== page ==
From Global Village Extra
Nigerian government officials are confident of a stability in oil prices as early as the first quarter in 2015, Global Village Extra can report
This is despite continued decline in crude oil prices which is at an all time low and observers say will not improve anytime soon.
The Nigerian government says it does not intend to revise the oil benchmark in the budget further down.
Since the crash of oil prices from over $115 per barrel in July, the government has reduced the oil benchmark from $78 to $65, as contained in the 2015 budget proposal.
But, the price has continued to fall, with crude price at the international market dropping to as low as $54.44 per barrel on Wednesday.
In spite of the decline, the Minister of State for Finance, Bashir Yuguda, said the government would not review the benchmark further the benchmark, as price intelligence has shown that crude oil prices would average between $65 and $70 per barrel in 2015.
The government’s confidence, the minister pointed out, was anchored on the fact that American shale oil currently driving price shocks equally runs the risk of becoming unsustainable, as it was being produced at a high cost of at least $65 a barrel.
Analysts say, if sustained for long, government spending projections during the year could be significantly affected.
But, the government has said it is prepared to introduce further austerity measures to cushion the impact of further price fall outside the proposed range.
Premium Times also reports that amid declining revenues in the wake of the rapid fall in global in oil prices, the minister said the government would do all within its capacity to maintain growth and stability in the country’s economy in 2015.
He said the government would not waver in its commitment to the diversification of the economy by boosting non-oil revenues, plug loopholes and cut unnecessary expenditures.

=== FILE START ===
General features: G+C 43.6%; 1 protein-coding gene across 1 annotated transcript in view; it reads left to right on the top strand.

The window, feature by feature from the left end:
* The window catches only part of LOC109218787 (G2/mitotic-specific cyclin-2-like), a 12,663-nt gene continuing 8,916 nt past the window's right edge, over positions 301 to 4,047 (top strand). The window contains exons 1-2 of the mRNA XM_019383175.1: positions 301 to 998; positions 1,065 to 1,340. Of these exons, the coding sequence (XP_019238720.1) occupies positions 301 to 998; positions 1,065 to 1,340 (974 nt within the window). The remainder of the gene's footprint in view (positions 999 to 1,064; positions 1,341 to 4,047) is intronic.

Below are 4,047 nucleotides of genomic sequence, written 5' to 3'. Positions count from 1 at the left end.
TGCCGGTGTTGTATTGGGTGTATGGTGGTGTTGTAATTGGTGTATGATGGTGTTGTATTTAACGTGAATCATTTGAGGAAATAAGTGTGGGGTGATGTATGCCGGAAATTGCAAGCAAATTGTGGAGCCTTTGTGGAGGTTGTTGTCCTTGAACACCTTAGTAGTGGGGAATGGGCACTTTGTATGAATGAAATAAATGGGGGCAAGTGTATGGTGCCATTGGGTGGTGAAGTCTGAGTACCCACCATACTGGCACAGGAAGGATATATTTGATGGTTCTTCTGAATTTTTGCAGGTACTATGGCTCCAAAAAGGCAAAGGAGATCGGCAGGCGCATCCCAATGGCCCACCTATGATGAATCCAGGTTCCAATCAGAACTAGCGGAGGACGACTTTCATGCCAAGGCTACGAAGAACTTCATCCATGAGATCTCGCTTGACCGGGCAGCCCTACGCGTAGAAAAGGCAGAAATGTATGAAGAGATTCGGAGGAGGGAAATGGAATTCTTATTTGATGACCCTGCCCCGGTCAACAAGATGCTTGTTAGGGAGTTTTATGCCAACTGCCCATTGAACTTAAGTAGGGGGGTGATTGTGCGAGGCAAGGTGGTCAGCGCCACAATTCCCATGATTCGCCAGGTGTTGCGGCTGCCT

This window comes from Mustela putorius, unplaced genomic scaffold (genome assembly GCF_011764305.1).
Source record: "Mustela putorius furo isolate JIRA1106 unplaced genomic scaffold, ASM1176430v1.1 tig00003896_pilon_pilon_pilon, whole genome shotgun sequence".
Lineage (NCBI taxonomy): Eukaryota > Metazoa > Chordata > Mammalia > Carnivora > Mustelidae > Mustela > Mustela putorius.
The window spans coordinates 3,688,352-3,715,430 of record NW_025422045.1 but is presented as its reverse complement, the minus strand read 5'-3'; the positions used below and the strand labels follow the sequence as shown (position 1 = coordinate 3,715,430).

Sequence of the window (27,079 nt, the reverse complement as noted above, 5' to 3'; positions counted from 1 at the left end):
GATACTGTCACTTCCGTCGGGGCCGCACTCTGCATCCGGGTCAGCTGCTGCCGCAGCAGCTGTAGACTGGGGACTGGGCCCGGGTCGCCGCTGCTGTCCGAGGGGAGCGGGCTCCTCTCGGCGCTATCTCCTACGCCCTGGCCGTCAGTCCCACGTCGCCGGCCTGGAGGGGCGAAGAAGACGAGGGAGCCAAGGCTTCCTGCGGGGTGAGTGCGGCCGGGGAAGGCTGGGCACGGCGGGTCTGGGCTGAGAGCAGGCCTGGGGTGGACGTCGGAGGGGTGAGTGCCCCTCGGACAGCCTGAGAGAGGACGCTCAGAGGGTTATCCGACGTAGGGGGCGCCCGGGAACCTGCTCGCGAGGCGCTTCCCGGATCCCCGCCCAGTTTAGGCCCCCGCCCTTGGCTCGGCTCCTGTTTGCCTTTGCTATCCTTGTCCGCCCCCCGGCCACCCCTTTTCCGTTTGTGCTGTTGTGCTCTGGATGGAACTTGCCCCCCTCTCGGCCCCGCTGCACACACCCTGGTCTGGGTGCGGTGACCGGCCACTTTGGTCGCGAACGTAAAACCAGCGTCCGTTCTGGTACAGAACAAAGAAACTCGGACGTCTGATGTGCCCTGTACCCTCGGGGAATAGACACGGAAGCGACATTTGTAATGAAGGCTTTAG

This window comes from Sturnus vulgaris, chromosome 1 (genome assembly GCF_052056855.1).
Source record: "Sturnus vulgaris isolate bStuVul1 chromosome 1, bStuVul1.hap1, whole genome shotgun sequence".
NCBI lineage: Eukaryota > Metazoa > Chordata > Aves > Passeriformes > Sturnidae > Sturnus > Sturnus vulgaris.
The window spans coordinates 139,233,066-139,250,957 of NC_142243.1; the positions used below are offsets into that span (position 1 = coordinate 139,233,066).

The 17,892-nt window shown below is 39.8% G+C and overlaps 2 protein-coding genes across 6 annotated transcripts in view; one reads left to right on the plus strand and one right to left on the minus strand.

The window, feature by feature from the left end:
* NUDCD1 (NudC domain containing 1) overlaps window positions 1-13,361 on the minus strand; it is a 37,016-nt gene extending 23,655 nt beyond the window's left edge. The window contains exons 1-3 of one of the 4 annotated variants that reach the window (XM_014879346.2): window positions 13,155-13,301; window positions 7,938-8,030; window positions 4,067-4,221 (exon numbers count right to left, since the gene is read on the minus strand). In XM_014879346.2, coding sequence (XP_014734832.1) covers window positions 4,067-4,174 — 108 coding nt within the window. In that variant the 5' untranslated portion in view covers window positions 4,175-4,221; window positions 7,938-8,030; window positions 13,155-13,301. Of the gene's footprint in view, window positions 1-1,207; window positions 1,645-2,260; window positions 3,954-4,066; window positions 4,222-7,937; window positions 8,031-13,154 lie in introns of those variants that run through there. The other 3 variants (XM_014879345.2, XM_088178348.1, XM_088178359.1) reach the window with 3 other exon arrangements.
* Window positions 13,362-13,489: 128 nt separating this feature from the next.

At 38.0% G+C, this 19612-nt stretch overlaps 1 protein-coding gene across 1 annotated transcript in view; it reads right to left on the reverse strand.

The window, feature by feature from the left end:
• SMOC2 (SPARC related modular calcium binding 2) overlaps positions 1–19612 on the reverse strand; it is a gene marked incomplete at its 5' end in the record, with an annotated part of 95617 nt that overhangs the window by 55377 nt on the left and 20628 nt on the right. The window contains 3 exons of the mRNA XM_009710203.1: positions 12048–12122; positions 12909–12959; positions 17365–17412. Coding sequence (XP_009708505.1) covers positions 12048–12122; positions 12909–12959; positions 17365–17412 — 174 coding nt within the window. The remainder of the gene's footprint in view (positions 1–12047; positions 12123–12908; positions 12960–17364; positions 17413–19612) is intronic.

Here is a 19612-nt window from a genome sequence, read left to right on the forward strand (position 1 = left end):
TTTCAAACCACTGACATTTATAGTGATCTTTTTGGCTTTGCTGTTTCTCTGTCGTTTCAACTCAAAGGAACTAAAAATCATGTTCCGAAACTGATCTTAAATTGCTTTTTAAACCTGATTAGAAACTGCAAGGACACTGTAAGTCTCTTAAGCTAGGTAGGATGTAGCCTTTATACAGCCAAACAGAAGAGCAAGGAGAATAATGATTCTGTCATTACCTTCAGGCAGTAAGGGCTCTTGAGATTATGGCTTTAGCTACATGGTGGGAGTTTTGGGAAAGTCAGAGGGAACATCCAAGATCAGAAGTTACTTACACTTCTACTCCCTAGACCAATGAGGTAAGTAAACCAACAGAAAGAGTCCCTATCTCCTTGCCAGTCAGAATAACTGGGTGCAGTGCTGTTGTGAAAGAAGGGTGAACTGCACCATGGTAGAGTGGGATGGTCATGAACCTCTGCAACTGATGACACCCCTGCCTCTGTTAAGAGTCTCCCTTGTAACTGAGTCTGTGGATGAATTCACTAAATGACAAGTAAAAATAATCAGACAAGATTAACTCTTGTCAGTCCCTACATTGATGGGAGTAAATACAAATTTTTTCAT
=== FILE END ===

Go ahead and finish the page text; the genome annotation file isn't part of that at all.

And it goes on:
Describing 2014 as a challenging year, Mr. Yuguda said the country managed to maintain a stable economic growth and re-established itself as Africa’s largest economy.
Mr. Yuguda said the Development Bank of Nigeria, DBN, planned to take off in January 2015, was in line with government determination to sustain growth in the economy and improve medium-to-long-term financing for Nigerian businesses.
The Minister said the DBN would utilize an on-lending model to channel financing through existing commercial banks as well as restructured specialized banks, such as the Bank of Industry, BOI, and the Bank of Agriculture, BOA, to fund businesses to deepen growth and generate more jobs.
He identified the partners that have committed to invest in the bank as the World Bank, the Africa Development Bank, the BNDES Bank in Brazil, and KfW in Germany.
The World Bank and AfDB, he said, have each pledged $500 million support for the take-off of the bank, adding that the European Union had also indicated interest in investing in the bank through the European Investment Bank, EIB.
Besides, he said the government has set aside N4 billion in addition to the N16 billion already provided in the 2014 budget for the take-off of the project.
“The existing Bank of Agriculture and Bank of Industry will be re-structured as specialized institutions to retail financing from this new wholesale development bank,” Mr. Yuguda said.
He cited the Capacity Enhancement Programme, CEP by the Federal Inland Revenue Service, FIRS, as part of efforts to boost non-oil tax revenue, to enable the agency surpass its 2014 target performance by about N160 billion.
In addition, Mr. Yuguda said government was working on a system of tax incentives for Micro-Finance Banks in order to promote financial inclusion for the poor.
On the fiscal restructuring measures announced recently by government, the minister assured that critical infrastructure projects would not be affected, describing them as key to economic growth and development as well as job creation.
The areas that would be affected, according to the minister, would be those with the least negative impact on the generality of Nigerians.
These include widening the tax net, and pushing for higher levels of compliance; introduction of a new tax on luxury products as well as reducing expenditure by cutting foreign travels by government officials, especially with regards to foreign training programmes.